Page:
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Tuesday, April 27, 2021

Ramsey Theory and Commercial Cliques

A colleague of mine and I brought this up and how we might potentially use it to understand some kinds of consumer group commercial behavior.   Glad to be reminded of this, and  thinking of how it might be tested with more data.  Ultimately this is technically deep,  but I think does have some useful insight.

 New Proof Reveals That Graphs With No Pentagons Are Fundamentally Different  By Steve Nadis in Quanta

Researchers have proved a special case of the ErdÅ‘s-Hajnal conjecture, which shows what happens in graphs that exclude anything resembling a pentagon. 

When you walk into a room full of people, you can speculate about all sorts of things, from political leanings to TV viewing habits. But if the room has at least six people, you can say something about them with absolute mathematical certainty, thanks to a 1930 theorem by Frank Ramsey: Among those people, there’s either a group of three who all know each other, or a group of three who have never met.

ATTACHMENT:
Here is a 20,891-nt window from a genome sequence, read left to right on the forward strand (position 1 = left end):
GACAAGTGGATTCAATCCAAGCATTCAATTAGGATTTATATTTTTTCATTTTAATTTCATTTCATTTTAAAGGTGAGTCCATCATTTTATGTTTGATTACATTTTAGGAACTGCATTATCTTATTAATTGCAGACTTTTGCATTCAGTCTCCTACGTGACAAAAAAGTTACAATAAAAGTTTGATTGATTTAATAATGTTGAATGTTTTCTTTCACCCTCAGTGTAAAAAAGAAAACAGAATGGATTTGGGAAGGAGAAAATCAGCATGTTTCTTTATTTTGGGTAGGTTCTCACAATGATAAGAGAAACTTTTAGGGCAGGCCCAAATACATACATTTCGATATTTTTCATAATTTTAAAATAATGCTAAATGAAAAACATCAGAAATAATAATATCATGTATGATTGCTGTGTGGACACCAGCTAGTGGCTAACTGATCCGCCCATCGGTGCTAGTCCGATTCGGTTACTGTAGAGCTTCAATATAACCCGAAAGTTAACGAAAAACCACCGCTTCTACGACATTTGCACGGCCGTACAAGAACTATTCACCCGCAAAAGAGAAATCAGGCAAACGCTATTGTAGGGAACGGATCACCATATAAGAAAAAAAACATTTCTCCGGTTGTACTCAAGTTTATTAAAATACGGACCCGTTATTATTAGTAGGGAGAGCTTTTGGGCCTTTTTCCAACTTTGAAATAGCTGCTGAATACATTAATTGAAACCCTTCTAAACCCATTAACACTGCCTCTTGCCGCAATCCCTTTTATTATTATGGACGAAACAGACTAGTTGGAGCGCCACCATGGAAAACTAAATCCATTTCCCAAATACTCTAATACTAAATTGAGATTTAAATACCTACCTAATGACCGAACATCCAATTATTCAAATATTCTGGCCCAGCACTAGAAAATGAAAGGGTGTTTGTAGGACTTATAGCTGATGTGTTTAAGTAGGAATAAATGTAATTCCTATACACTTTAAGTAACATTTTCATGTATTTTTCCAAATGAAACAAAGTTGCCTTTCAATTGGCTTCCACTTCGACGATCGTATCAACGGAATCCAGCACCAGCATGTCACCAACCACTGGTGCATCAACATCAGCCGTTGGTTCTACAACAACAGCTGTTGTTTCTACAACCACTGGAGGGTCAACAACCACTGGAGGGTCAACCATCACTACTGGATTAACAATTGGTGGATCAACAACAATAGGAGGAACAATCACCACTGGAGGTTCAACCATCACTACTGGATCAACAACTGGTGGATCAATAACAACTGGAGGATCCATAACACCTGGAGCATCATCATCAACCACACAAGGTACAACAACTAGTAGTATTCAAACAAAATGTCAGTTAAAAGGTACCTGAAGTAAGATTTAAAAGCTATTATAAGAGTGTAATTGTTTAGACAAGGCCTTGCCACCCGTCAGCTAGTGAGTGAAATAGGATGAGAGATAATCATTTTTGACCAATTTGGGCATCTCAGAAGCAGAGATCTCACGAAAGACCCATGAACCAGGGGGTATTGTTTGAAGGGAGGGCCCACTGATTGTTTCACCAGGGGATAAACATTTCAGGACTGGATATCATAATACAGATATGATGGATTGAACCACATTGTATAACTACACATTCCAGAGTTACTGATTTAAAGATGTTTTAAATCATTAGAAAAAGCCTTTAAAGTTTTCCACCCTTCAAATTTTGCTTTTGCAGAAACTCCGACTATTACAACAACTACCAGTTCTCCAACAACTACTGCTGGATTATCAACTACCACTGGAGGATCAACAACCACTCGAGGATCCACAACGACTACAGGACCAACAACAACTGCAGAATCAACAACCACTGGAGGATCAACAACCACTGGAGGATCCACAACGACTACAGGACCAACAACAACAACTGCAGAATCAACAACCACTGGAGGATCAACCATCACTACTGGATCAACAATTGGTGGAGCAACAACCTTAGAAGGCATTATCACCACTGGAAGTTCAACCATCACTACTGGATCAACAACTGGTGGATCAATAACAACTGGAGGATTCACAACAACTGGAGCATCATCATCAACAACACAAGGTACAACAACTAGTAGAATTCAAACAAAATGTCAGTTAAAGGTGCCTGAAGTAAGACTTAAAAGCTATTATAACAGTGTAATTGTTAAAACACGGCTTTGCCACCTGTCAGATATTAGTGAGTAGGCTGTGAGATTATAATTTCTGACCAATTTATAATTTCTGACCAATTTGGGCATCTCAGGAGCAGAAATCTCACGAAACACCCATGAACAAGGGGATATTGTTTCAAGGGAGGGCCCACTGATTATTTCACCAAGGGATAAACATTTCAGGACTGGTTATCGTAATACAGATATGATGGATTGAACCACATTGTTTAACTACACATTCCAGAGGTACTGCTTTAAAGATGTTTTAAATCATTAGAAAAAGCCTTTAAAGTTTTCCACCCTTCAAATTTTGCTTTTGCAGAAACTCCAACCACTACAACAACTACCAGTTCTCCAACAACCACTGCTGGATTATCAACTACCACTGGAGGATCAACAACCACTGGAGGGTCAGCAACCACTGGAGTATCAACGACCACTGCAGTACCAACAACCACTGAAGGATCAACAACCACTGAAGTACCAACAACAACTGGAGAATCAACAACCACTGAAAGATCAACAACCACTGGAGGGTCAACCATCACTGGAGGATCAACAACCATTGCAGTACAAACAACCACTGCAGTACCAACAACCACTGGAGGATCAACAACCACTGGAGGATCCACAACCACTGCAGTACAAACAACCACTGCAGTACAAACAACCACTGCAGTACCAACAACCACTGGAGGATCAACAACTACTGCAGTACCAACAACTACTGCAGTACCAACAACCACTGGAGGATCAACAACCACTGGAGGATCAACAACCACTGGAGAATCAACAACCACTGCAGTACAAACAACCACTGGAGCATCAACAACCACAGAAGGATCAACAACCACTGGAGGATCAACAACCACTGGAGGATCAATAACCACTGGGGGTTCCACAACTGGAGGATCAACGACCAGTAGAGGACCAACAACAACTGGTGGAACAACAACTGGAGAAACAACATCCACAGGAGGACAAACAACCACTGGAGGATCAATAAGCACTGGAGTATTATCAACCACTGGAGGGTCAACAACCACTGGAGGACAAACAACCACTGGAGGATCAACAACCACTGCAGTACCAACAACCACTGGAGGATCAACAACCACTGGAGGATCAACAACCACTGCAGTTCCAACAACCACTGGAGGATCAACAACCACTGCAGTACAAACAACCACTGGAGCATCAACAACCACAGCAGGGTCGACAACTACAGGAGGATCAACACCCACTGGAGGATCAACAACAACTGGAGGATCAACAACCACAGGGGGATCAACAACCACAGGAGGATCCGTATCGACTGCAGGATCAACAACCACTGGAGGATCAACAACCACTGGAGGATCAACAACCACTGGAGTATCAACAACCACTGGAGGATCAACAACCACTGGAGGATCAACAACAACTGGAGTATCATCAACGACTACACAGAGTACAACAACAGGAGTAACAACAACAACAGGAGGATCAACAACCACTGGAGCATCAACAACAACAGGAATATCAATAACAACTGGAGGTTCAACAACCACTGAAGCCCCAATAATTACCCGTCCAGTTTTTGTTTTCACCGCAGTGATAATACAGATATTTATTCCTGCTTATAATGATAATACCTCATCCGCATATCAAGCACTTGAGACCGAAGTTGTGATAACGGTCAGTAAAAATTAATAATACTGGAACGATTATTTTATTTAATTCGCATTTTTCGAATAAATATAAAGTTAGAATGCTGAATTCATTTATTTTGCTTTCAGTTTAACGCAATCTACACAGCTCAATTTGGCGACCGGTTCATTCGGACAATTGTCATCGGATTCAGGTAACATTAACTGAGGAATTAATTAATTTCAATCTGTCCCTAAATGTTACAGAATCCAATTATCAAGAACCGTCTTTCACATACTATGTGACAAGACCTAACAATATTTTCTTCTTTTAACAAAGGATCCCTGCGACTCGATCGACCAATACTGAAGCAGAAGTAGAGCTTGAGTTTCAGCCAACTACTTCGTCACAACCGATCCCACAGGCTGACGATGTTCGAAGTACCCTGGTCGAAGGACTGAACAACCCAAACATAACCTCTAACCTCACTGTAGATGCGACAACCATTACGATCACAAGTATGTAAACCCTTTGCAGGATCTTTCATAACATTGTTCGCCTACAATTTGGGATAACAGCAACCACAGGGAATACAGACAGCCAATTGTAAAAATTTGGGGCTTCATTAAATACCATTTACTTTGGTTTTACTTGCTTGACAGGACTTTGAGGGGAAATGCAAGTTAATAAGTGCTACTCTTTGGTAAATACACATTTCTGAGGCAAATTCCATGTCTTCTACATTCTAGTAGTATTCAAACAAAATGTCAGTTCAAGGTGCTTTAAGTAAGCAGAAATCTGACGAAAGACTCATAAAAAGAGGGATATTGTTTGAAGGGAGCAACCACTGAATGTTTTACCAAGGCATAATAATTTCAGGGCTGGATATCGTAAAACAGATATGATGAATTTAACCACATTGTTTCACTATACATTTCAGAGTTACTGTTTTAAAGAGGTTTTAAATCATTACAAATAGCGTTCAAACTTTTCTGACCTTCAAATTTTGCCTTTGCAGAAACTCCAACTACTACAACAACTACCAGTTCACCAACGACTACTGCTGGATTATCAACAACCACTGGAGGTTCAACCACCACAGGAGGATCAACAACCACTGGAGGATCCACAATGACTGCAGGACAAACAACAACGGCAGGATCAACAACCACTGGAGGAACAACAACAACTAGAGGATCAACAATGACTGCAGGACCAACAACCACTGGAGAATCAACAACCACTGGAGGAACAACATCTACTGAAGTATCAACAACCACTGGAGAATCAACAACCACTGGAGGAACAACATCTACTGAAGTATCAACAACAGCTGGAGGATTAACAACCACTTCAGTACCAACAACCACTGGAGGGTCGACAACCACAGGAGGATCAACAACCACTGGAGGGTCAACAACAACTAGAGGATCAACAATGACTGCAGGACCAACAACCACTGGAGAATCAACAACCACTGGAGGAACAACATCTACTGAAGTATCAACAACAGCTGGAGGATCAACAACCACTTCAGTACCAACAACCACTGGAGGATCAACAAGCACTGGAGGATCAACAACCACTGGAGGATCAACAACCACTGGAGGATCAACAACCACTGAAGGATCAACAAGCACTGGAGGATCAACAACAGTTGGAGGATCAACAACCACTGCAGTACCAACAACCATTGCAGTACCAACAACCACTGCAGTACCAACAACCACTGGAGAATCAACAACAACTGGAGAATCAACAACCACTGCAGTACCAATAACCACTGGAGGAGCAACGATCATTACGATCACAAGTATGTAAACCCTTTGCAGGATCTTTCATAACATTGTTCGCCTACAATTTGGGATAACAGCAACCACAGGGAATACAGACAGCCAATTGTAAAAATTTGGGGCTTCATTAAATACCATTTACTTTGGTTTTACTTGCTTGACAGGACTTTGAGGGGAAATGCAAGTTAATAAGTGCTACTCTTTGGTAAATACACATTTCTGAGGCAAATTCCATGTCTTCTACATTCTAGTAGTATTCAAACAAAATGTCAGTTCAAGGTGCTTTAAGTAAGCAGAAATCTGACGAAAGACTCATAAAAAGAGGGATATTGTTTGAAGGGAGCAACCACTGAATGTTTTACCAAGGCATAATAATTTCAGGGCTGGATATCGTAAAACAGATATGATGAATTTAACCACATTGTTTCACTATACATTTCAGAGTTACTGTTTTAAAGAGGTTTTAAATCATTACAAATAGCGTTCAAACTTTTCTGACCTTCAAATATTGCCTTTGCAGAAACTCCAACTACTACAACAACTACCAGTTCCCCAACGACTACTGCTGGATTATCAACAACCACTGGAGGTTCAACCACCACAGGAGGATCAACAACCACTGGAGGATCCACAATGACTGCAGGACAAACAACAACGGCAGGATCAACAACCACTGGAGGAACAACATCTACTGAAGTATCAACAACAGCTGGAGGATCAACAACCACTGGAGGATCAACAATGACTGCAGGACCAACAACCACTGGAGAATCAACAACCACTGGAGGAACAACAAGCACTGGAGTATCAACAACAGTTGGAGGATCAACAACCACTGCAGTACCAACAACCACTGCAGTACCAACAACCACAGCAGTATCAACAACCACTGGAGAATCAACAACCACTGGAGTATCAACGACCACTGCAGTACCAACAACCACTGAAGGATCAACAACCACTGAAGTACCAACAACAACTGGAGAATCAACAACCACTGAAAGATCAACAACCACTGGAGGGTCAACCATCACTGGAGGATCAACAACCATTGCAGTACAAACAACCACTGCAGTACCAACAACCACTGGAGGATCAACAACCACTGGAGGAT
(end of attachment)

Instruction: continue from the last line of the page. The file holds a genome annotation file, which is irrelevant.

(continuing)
The scope of Ramsey theory, which examines the patterns that emerge as a group gets larger, extends well beyond social gatherings. It also has direct and crucial implications for a branch of mathematics known as graph theory. These graphs consist of collections of points, or vertices, that may (or may not) be connected to each other by an edge — equivalent to people at a party who may (or may not) have met before. The size of a graph is set by n, the number of vertices it has. A portion of a graph in which every vertex is connected by an edge to every other vertex is, fittingly, called a clique. Conversely, a portion of a graph in which no vertex is connected to any other vertex is called an anticlique, or stable set.  ... " 

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